You have committed to this difficult and amazing profession because you care and want to make a difference. There is a way to do it well and stay well yourself.
Lisa Uherick, MD, Director of Well-Being for Emergency Services, Carilion Clinic
Dear Medical Student,
I love you. I see your beautiful heart and remarkable character. I learn from your beginners’ mindset and soak up your optimism and energy. At times, I’ve watched the process of learning medicine dim your spark and drain your spirit. I’m perpetually worried about you and your colleagues. For all of these reasons, I’d like to make a pact.
Let’s check on each other more! If you hear that I had a hard case, please send me a text to see if I’m alright. If I seem distant and checked out, I may not be okay. Please don’t leave me alone. Especially if I make a mistake: I implore you to call and check on me. To err is human. Human error is unavoidable throughout your entire career, but especially when your learning curve is so steep.
The risk of suicide goes up significantly after a medical error, as nearly universal feelings of sadness, shame, and isolation surface. When asked, the overwhelming majority of physicians want the support of a peer over anyone else during this time. It may feel uncomfortable, but your fellow student wants you to check on them. Remember, we are very good at seeming like we are fine. When in doubt, go ahead and ask. Because of our strength and desire for perfection, your peers may not know when you are struggling. It will be hard, but you can -- and should -- ask for the support of a peer when you need it. Before overthinking it, just text “I could use a friend. Can you talk?” Five, four, three, two, one, SEND.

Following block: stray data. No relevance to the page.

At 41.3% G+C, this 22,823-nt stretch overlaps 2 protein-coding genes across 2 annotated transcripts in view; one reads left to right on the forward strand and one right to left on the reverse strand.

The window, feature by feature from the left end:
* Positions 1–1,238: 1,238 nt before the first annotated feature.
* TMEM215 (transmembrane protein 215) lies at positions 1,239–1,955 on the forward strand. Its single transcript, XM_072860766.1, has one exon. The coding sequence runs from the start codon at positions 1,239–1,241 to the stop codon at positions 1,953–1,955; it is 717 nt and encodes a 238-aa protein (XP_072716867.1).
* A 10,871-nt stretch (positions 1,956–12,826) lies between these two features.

You have committed to this difficult and amazing profession because you care and want to make a difference. There is a way to do it well and stay well yourself. The key lies in taking care of ourselves and each other along the way.
You will never walk alone,
Lisa Uherick, MD
Lisa Uherick is a pediatric emergency medicine physician at Carilion Clinic in Roanoke, Virginia. In addition to caring for and about children, she also has a passion for her colleagues in healthcare and is the Director of Well-Being for Emergency Services. She is an associate professor at Virginia Tech Carilion School of Medicine.
The views and opinions expressed in this collection are those of the authors and do not necessarily reflect the positions of the Association of American Medical Colleges.